PopGroup48

We all have our favorite conferences. Mine is a little strange as technically it’s not even my field. Back when I was doing my masters I had planned on being a geneticist, and PopGroup (The Population Genetics Group) was the first conference I ever attended. Since then, while I certainly haven’t attended every year, I always try and find some excuse to go. My success this year was partly due to my being in the UK around that time anyway (saves on transport costs) and partly because I made a point of helping out the geneticists in my labgroup with some of their more repetitive work. This has the added benefit of making sure I don’t totally forget all the skills I learnt in my masters. Its always good to remind yourself how to build a haplotype network, even if you’re a chemical ecologist.

This year’s journey was thankfully free of bomb scares and, despite my initial doubts, the students union in Sheffield was a lovely venue (I really liked the food as well). As usual the quality of the talks was very high, although there seemed to be fewer method talks this year, or perhaps I just missed them. One benefit I find of attending PopGroup is I learn about the latest shiny new technique for sequencing, but this year the emphasis seems to be less on the techniques themselves and more on how to interpret the data they produce.

There were a lot of talks I particularly enjoyed, but since I’ve talked about them in the “Not those kind of doctors” podcast (see the end of this post for the video) I’m not going to repeat myself here.  Sadly I didn’t see either of the winning student talks (Simon Martin and Martina Rauscher) this year, although I did hear good things from people who did. Rodrigo Pracana won the poster prize for her poster on “Genetic variability of captive populations of a highly eusocial stingless bee.” Alas it seems the Scottish universities have lost their edge this year.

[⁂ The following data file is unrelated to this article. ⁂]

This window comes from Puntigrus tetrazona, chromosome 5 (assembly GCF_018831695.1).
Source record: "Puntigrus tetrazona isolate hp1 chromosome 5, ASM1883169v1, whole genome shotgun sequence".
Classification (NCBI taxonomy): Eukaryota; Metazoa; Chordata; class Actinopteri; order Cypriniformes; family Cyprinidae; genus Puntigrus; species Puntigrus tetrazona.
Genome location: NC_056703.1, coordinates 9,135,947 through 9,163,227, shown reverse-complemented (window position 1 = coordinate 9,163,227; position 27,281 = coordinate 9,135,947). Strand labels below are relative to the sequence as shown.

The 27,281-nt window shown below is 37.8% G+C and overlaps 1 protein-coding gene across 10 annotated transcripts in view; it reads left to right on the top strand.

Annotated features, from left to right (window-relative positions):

I will mention however the final plenary talk by Simon Myers. The final slot of a conference is always a mixed blessing, and having done a bit too much Cèilidh-ing the night before, I was admittedly expecting to doze through it. However, Simon’s talk on ancient admixture in human populations really woke me up. The study focused on looking at gene flow into and within the UK and Spain. As someone who was really into early human history as a kid, learning about the genetic signals of things like the Viking and Anglo-Saxon colonisations was fascinating.

I also got to see a lot of old friends and, hopefully, make a few new ones as well. The next PopGroup is going to be in Edinburgh so that is extra motivation for me to start preparing my reasons to attend for next year!

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MothPostDoc

I used to be BugPhD, but I finished and moved on to insects new.

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